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Although the workweek is 9 to 5 pm Monday through Friday, we (myself, the Director of Operations, and two other Office Fellows) often worked overtime and weekends. If we didn’t, our major events and projects would not have been as spectacular and successful as they were. Luckily, we were all happy to do so much work, because we were incredibly passionate about our work and wanted to do everything we could to ensure the children affected by the Foundation had the best future possible. (If you know anything about the Thai public education system, you know how difficult that really is!) 

Now let me tell you, those children are more than worth the effort I put into volunteering for PHBGTU. Never have I met sweeter, more affectionate, more fantastic children in my life. I’ll put it this way: before I started with the Foundation, I wasn’t that interested in spending much time with children. By the time I completed my my volunteer stint though, I was spending half my workday at school helping in classes and in the afterschool program.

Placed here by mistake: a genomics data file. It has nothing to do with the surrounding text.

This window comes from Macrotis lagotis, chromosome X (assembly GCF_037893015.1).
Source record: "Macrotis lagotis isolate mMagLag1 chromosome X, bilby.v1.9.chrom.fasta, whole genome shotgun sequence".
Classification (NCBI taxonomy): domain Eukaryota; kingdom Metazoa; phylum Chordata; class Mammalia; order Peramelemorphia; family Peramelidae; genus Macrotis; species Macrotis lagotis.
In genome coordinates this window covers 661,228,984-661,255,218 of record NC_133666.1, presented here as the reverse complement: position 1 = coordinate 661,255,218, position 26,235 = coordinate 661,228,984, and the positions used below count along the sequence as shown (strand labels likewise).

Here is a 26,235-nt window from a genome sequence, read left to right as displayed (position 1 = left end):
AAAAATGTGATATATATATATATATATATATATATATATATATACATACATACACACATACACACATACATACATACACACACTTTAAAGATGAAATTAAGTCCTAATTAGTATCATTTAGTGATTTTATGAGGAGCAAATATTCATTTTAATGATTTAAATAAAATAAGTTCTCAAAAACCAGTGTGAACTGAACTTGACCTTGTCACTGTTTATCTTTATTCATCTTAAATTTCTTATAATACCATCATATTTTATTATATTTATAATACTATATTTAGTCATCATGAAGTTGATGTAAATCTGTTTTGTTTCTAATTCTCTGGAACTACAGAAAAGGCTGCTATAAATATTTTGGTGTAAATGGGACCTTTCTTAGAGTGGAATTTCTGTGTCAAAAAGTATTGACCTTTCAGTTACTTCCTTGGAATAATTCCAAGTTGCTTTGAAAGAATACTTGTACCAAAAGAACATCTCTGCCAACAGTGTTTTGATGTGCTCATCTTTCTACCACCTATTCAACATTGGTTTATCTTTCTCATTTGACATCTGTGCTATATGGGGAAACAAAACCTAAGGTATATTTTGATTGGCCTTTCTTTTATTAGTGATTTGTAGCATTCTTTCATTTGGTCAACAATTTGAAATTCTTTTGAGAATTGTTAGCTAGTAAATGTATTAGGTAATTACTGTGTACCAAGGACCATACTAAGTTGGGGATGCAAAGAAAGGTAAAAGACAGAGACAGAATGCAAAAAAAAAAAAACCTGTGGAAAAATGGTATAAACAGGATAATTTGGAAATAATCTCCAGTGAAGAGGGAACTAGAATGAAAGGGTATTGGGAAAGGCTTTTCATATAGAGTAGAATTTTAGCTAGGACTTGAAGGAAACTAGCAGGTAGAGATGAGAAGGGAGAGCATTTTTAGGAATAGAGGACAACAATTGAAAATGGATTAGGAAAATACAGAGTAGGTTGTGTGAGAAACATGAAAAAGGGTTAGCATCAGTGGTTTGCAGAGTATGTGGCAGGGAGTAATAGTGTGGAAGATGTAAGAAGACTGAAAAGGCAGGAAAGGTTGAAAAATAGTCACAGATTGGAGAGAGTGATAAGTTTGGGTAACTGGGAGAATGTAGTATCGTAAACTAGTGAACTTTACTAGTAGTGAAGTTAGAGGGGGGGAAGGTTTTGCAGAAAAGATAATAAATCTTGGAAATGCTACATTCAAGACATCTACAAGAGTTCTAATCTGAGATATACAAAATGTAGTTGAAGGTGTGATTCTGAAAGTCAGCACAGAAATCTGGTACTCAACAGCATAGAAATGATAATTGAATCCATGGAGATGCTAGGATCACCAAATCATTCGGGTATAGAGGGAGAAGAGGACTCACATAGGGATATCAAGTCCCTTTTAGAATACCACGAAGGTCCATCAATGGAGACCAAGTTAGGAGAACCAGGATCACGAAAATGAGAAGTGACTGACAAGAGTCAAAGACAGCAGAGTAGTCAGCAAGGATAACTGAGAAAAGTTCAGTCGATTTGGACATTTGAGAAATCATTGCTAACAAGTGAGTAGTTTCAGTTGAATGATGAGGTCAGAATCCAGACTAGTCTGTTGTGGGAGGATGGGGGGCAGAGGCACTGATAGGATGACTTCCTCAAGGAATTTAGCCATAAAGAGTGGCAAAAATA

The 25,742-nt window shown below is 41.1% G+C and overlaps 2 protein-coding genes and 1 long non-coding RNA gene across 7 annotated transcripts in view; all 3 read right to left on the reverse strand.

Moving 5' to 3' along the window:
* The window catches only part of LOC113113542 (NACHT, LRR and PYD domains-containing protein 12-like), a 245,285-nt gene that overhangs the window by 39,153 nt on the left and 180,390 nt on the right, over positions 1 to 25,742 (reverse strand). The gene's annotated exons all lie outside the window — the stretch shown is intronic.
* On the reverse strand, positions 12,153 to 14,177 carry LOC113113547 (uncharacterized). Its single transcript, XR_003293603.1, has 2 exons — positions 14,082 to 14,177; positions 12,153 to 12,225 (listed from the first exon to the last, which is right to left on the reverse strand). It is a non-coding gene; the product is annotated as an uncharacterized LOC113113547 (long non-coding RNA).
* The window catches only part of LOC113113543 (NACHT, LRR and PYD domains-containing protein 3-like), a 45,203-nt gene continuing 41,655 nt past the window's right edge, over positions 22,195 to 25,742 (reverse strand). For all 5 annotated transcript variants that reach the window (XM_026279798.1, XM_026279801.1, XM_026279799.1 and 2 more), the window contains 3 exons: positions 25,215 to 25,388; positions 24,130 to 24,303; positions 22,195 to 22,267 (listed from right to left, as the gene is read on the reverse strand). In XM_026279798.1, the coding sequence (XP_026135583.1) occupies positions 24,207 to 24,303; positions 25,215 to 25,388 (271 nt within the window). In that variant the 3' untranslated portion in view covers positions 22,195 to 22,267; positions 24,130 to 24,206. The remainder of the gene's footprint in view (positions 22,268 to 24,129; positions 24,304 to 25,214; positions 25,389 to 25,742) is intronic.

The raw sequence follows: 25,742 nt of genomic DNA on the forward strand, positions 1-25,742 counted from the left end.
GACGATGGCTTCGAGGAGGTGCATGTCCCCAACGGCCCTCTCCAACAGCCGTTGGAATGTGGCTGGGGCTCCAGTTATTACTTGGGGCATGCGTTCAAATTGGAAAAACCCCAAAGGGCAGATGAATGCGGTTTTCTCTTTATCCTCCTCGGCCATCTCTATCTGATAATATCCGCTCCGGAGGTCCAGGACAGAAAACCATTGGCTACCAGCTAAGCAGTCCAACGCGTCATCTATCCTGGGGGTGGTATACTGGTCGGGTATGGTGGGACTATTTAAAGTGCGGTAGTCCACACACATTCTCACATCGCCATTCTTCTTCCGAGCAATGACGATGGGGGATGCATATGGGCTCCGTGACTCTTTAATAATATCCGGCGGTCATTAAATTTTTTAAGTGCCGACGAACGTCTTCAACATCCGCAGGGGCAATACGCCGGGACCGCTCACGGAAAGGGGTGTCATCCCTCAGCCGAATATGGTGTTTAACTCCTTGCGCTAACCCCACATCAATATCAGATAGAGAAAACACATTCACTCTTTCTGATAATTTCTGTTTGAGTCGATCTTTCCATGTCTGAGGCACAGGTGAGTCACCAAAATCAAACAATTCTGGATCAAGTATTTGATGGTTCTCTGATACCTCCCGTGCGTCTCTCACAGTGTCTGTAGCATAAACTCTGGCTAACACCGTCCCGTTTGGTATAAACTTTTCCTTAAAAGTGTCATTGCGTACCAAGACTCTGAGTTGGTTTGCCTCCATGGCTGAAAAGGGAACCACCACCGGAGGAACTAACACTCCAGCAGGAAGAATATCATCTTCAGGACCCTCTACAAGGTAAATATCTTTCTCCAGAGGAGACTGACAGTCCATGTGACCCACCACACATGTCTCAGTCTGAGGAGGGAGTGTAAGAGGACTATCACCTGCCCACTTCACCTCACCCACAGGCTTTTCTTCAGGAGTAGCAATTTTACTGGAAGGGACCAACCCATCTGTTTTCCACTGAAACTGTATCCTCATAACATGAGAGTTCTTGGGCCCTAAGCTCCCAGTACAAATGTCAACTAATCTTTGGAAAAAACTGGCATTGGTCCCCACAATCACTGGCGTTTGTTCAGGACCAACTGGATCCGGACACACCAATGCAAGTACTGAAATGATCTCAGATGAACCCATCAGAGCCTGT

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As far as location and general living, the Foundation is based in Kamala, a sleepy beach town far enough away from tourist-heavy Patong that it isn’t a completely horrible place to live for a few months. (Of course, there are many issues throughout Phuket—specifically the prostitution/bar girl culture—that not even Kamala can escape, unfortunately.) Many evenings after work involved walks, drinks, and dinners on the beach, while weekends often comprised of trips to nearby islands, boat trips, and beach club parties. Basically, it wasn’t the worst life ever. 

Like I said, volunteering and non-profit work has been a huge part of my life for a long time, so working for Phuket Has Been Good To Us wasn’t my first time at the rodeo. This organization is so special, I will always hold a very dear place for it in my heart.